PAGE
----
We have previously reported on the ambitious plan by Telekom Malaysia Berhad (TM) to create a pair of data centers 320km apart, connected with a fast fiber optic link, as part of a unique “Twin Core” deployment. How far has the project progressed, and how is it hoping to succeed in the face of today’s uncertain economy?

The story so far

Iskandar Puteri Core Data Centre
Iskandar Puteri Core Data Centre – TM One

“We are sticking to the point of what we shared earlier, as we are executing our strategy for digital transformation. First part of that involves establishing our twin core. The first core was launched on November 7 [and] the second core is being constructed, which we anticipate will come alive around Q3 of 2018,” said Edwin Ng, the general manager of TM’s data center and cloud business division, TM One.

The first core that Ng referred to is the Iskandar Puteri Core Data Centre (IPDC), located 20 minutes away from the Tuas Checkpoint in Singapore, in the Nusajaya Tech Park in Iskandar. Further away at Cyberjaya, the Klang Valley Core Data Center (KVDC) is still under construction.

Ng emphasized the focus on creating a carrier-neutral data center to facilitate information exchange between customers, as well as other operators. Indeed, so keen is the company on strengthening its connectivity that a diverse link is in the works between IPDC and a ‘hub’ in Singapore, Ng revealed for the first time.

The objective is to enhance the hybrid cloud and multi-cloud capability of TM One’s data centers: “IPDC will [be linked to] one of the Singapore data centers that will allow us to connect to most, if not all of the public cloud players like Alibaba Cloud, Amazon Web Services (AWS), Microsoft Azure and Soft Layer.”

Edwin Ng, General Manager, DC Services, TM One
Edwin Ng, General Manager, DC Services, TM One – TM One

Aiming for excellence

Both IPDC and KVDC are constructed to obtain Tier III Design and Tier III Constructed Facility (TCCF) accreditation. The facilities will be the first commercial data centers in Malaysia to be certified to TCCF, Ng said, adding that the eventual goal is to get both facilities accredited with Uptime’s Operational Sustainability standard too.

Why go to such lengths when other commercial providers in Malaysia had, at most, paid lip service with a preliminary design accreditation? “We are committed to the quality of the design, standards and operations. The key to ensure the quality of the data center is there. We are committed to get our facilities certified to Uptime standards,” he said.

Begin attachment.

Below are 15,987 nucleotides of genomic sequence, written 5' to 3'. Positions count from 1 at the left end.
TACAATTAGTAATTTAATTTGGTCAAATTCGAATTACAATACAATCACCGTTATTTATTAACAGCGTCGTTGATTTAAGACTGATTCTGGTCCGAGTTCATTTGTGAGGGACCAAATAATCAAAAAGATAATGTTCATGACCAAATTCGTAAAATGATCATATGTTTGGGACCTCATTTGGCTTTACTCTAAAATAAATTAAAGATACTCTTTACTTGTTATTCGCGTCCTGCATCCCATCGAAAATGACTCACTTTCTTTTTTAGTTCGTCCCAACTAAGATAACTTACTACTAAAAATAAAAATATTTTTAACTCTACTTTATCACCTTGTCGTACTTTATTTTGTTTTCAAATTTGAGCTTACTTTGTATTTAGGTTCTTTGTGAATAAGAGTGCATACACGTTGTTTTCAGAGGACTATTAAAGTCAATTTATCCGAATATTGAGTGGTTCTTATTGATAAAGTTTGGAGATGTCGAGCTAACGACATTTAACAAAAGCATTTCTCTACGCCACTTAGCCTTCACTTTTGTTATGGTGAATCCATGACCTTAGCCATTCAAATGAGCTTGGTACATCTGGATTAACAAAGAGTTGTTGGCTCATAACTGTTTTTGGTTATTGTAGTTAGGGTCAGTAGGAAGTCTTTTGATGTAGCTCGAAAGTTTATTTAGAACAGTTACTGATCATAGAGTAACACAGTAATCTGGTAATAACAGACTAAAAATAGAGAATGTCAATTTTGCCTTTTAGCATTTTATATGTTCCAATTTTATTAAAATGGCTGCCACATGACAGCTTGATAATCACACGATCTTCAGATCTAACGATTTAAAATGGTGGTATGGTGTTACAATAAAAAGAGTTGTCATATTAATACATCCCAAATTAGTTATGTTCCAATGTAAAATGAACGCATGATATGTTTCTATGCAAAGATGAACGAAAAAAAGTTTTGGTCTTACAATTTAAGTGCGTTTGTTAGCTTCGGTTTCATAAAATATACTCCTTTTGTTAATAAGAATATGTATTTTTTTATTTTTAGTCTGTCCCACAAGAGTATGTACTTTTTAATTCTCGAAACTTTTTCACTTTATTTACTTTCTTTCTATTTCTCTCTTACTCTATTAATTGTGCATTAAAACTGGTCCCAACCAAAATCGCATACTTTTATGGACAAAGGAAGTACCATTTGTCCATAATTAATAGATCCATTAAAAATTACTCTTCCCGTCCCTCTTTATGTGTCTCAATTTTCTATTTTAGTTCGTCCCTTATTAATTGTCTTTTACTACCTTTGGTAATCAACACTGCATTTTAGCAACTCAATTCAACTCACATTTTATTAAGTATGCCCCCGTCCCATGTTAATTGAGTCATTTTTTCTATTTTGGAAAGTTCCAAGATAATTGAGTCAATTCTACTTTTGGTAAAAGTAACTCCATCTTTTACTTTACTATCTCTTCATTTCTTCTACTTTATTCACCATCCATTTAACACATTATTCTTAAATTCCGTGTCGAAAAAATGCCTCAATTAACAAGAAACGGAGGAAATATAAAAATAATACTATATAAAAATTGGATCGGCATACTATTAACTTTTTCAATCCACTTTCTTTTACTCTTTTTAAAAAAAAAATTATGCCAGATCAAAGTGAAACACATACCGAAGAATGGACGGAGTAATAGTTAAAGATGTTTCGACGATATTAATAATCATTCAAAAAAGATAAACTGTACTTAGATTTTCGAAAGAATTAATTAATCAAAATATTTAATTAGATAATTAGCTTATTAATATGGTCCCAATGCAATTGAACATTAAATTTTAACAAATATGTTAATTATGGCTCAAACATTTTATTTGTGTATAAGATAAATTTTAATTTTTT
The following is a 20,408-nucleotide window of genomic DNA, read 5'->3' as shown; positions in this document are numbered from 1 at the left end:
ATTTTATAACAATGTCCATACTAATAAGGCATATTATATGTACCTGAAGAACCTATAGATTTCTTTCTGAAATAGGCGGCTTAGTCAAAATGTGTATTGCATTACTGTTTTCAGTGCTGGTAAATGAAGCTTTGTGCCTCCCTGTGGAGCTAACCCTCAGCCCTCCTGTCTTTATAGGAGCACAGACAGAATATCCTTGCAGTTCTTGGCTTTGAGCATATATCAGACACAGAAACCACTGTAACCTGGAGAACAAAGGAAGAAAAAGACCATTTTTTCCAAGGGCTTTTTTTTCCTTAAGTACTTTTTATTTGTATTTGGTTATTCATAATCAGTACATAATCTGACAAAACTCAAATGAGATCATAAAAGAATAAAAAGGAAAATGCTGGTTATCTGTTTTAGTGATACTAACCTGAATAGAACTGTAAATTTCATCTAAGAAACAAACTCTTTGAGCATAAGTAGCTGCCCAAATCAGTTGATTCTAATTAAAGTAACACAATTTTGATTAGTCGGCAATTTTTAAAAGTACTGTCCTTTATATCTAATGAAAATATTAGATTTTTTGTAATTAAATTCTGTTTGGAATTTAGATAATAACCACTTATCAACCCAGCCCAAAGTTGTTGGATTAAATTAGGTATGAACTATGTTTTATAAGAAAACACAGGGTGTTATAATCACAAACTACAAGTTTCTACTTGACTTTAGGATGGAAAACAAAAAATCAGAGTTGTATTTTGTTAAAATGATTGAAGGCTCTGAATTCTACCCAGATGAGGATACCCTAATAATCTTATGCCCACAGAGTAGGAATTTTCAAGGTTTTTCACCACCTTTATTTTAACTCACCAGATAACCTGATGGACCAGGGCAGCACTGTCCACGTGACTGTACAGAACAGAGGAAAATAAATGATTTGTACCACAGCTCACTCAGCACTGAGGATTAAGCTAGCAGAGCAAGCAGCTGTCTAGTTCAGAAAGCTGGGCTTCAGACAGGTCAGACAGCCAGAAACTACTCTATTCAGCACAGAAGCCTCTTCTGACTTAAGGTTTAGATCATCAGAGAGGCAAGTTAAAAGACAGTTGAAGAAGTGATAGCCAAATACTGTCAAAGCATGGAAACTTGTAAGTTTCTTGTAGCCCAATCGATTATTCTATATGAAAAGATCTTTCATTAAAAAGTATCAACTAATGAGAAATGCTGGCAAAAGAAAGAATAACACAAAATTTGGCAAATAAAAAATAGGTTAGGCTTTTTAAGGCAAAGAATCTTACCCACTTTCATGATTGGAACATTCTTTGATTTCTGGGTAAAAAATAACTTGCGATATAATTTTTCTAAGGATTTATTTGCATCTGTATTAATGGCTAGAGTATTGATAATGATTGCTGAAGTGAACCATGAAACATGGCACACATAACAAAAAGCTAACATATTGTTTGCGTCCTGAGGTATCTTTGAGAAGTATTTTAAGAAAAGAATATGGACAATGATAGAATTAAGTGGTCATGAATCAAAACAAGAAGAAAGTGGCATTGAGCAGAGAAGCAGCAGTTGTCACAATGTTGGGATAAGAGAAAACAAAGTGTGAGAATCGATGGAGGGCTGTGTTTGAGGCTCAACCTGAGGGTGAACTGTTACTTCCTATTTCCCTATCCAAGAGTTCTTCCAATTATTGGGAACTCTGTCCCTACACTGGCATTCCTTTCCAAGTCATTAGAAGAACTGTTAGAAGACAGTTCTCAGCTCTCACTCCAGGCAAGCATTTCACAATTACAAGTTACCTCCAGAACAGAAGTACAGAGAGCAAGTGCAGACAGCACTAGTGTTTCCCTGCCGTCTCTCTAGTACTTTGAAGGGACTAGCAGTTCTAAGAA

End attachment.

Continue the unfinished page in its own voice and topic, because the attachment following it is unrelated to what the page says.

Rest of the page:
Despite being based in Malaysia, IPDC was also assessed to the Monetary Authority of Singapore’s (MAS) Technology Risk Management (TRM) Guidelines. Crafted with financial institutions in mind, the TRM is a set of specifications pertaining to both cyber security and physical infrastructure, with the latter typically adopted by new data centers in Singapore as “MAS TVRA”.

“Some of the regional banks need to comply to the security requirements by the MAS. If they have a presence in Singapore, and if they want a data center in Iskandar Puteri, they will require those to be fulfilled,” Ng told DCD.

“We are starting to see a paradigm shift where the industry is becoming more open to the outsourced data center. And based on our insight into the Malaysia industry, security and certification are among the highest priorities with customers. This validates our original design that the [various] certifications are worth investing in.”

Enabling digital transformation

What gives Ng confidence in the twin core concept is he doesn’t see it as a case of selling data center space, but facilitating and enabling digital transformation. “This industry is always competitive. To stay ahead, we need to adapt and focus on serving our clients. We need to focus on customer value creation. I don’t think it’s just [about the data center].”

He pointed to the opening of Malaysia’s ‘digital free trade zone’ in November and Tencent’s plans to launch WeChat Pay in Malaysia as catalysts that will encourage digital transformation and innovation. The former is a joint venture with Alibaba, and is expected to handle US$65 billion worth of goods once in full flow, and to create 60,000 jobs by 2025.

“To enable digital transformation, first you need a house for all the data and traffic,” he said.

“We are seeing more deployments in the cloud, both public and private cloud implementations. With a lot of enterprise clients that we are working with, we are also seeing increasing concerns with data sovereignty, and a demand for greater reliability for a hybrid cloud.”

In Ng’s view, everything boils down to being able to meet the needs of his customers: “Customers are looking at driving down costs, looking at digital to help smoothen business processes, gain seamless connectivity to services that are located outside their premises. And in a secure environment. If you manage to solve all these, then the customer will look to you.”


“2018 will be a very interesting year, given the challenges that the [global] economy will face. [Yet] with the arrival of KVDC in 2018, our two core data center assets will put us in a very strong position to be able to meet our clients’ needs,” Ng said.

“We believe our solution is very unique in the market. I don’t think there are any players with two data centers with high speed connectivity, with a cloud exchange in them. And those are also capable of very high power density.”